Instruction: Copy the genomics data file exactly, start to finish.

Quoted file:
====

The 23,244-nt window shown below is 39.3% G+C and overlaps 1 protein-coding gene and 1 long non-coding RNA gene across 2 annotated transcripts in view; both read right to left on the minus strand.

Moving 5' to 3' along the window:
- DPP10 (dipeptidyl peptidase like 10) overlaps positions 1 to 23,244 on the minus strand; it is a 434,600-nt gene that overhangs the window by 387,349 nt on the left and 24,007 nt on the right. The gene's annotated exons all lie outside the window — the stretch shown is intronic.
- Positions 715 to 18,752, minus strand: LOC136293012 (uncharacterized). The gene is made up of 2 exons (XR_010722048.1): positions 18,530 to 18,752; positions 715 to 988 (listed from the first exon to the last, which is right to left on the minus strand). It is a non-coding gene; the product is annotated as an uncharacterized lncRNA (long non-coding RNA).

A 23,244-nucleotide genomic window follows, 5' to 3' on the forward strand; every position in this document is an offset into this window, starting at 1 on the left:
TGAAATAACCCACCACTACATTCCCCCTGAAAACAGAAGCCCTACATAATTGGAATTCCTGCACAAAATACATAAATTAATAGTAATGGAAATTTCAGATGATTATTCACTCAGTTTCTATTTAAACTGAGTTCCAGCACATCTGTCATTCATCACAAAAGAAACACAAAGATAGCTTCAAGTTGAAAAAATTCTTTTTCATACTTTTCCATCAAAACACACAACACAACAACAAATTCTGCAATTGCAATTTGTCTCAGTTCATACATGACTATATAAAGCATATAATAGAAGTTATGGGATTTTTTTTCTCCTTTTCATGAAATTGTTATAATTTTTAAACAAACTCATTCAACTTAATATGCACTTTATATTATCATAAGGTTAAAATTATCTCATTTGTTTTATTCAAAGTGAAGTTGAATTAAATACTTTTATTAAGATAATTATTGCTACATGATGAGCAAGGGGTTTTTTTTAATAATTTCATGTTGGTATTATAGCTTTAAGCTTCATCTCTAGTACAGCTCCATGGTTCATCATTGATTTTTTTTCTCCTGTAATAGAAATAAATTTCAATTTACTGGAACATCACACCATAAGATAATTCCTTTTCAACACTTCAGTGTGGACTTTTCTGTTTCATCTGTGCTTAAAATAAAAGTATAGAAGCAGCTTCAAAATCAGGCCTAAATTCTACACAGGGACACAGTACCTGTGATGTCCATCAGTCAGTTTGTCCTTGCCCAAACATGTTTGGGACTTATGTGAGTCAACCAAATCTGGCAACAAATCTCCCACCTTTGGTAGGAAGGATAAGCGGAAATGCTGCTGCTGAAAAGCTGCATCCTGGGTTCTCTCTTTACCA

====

The 23,244-nt window shown below is 39.3% G+C and overlaps 1 protein-coding gene and 1 long non-coding RNA gene across 2 annotated transcripts in view; both read right to left on the minus strand.

Moving 5' to 3' along the window:
- DPP10 (dipeptidyl peptidase like 10) overlaps positions 1 to 23,244 on the minus strand; it is a 434,600-nt gene that overhangs the window by 387,349 nt on the left and 24,007 nt on the right. The gene's annotated exons all lie outside the window — the stretch shown is intronic.
- Positions 715 to 18,752, minus strand: LOC136293012 (uncharacterized). The gene is made up of 2 exons (XR_010722048.1): positions 18,530 to 18,752; positions 715 to 988 (listed from the first exon to the last, which is right to left on the minus strand). It is a non-coding gene; the product is annotated as an uncharacterized lncRNA (long non-coding RNA).

A 23,244-nucleotide genomic window follows, 5' to 3' on the forward strand; every position in this document is an offset into this window, starting at 1 on the left:
TGAAATAACCCACCACTACATTCCCCCTGAAAACAGAAGCCCTACATAATTGGAATTCCTGCACAAAATACATAAATTAATAGTAATGGAAATTTCAGATGATTATTCACTCAGTTTCTATTTAAACTGAGTTCCAGCACATCTGTCATTCATCACAAAAGAAACACAAAGATAGCTTCAAGTTGAAAAAATTCTTTTTCATACTTTTCCATCAAAACACACAACACAACAACAAATTCTGCAATTGCAATTTGTCTCAGTTCATACATGACTATATAAAGCATATAATAGAAGTTATGGGATTTTTTTTCTCCTTTTCATGAAATTGTTATAATTTTTAAACAAACTCATTCAACTTAATATGCACTTTATATTATCATAAGGTTAAAATTATCTCATTTGTTTTATTCAAAGTGAAGTTGAATTAAATACTTTTATTAAGATAATTATTGCTACATGATGAGCAAGGGGTTTTTTTTAATAATTTCATGTTGGTATTATAGCTTTAAGCTTCATCTCTAGTACAGCTCCATGGTTCATCATTGATTTTTTTTCTCCTGTAATAGAAATAAATTTCAATTTACTGGAACATCACACCATAAGATAATTCCTTTTCAACACTTCAGTGTGGACTTTTCTGTTTCATCTGTGCTTAAAATAAAAGTATAGAAGCAGCTTCAAAATCAGGCCTAAATTCTACACAGGGACACAGTACCTGTGATGTCCATCAGTCAGTTTGTCCTTGCCCAAACATGTTTGGGACTTATGTGAGTCAACCAAATCTGGCAACAAATCTCCCACCTTTGGTAGGAAGGATAAGCGGAAATGCTGCTGCTGAAAAGCTGCATCCTGGGTTCTCTCTTTACCA